Adam Liptak, E. B. (2012, June 25). Justices Bar Mandatory Life Terms for Juveniles. Retrieved April 2, 2018, from New York Times: https://www.nytimes.com/2012/06/26/us/justices-bar-mandatory-life-sentences-for-juveniles.html?hp
AP. (2017, July 31). Miller v. Alabama and Jackson v. Hobbs. Retrieved April 2, 2018, from The Associated Press: https://www.ap.org/explore/locked-up-for-life/Miller-v-Alabama-and-Jackson-v-Hobbs
APA. (2012). Miller v. Alabama and Jackson v. Hobbs. Retrieved April 2, 2018, from american Pscyhological Association: http://www.apa.org/about/offices/ogc/amicus/miller-hobbs.aspx
Barnes, R. (2012, June 25). Supreme Court says states may not impose mandatory life sentences on juvenile murderers. Retrieved from The Washington Post: https://www.washingtonpost.com/politics/supreme-court-says-states-may-not-impose-mandatory-life-sentences-on-juvenile-murderers/2012/06/25/gJQAv1H21V_story.html?utm_term=.7200952e5db9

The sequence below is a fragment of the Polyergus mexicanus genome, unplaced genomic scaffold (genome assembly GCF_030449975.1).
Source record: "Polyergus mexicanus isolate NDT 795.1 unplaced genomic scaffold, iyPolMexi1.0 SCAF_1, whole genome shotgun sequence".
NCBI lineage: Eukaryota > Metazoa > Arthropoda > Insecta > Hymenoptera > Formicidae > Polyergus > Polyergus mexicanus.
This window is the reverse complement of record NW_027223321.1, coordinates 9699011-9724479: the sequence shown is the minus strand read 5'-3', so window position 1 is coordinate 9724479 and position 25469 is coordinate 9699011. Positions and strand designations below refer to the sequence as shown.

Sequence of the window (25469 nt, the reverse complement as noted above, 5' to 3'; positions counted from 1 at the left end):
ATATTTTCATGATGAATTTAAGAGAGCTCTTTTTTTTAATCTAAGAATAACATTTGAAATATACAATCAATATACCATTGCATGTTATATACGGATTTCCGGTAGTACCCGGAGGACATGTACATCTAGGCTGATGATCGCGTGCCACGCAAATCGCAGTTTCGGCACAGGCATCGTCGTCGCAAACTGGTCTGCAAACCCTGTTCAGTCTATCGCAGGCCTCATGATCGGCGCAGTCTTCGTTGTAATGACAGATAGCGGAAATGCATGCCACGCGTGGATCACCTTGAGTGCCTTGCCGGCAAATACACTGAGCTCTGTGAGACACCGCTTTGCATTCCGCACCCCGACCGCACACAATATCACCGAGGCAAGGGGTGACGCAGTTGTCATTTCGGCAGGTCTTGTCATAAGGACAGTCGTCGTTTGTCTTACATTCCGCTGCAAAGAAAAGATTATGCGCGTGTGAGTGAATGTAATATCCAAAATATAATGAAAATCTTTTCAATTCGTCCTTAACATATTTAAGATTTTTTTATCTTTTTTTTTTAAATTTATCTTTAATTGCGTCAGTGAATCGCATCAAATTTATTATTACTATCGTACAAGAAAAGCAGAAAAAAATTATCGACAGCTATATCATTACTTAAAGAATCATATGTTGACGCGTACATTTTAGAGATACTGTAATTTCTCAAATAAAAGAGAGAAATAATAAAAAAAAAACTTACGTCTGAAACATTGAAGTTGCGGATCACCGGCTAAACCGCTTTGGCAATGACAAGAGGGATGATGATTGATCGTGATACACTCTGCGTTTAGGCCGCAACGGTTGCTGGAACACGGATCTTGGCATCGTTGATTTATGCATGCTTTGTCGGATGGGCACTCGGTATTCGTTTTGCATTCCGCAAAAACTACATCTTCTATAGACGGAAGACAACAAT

Miller v. Alabama and Jackson v. Hobbs, 567 U.S. —- (2012); 132 S. Ct. 2455 (Supreme Court of the United States June 25, 2012). Retrieved from http://www.supremecourt.gov/opinions/11pdf/10-9646g2i8.pdf
Miller Vs Alabama. (2012, March 20). Retrieved from Legal Information Institute: https://www.law.cornell.edu/supremecourt/text/10-9646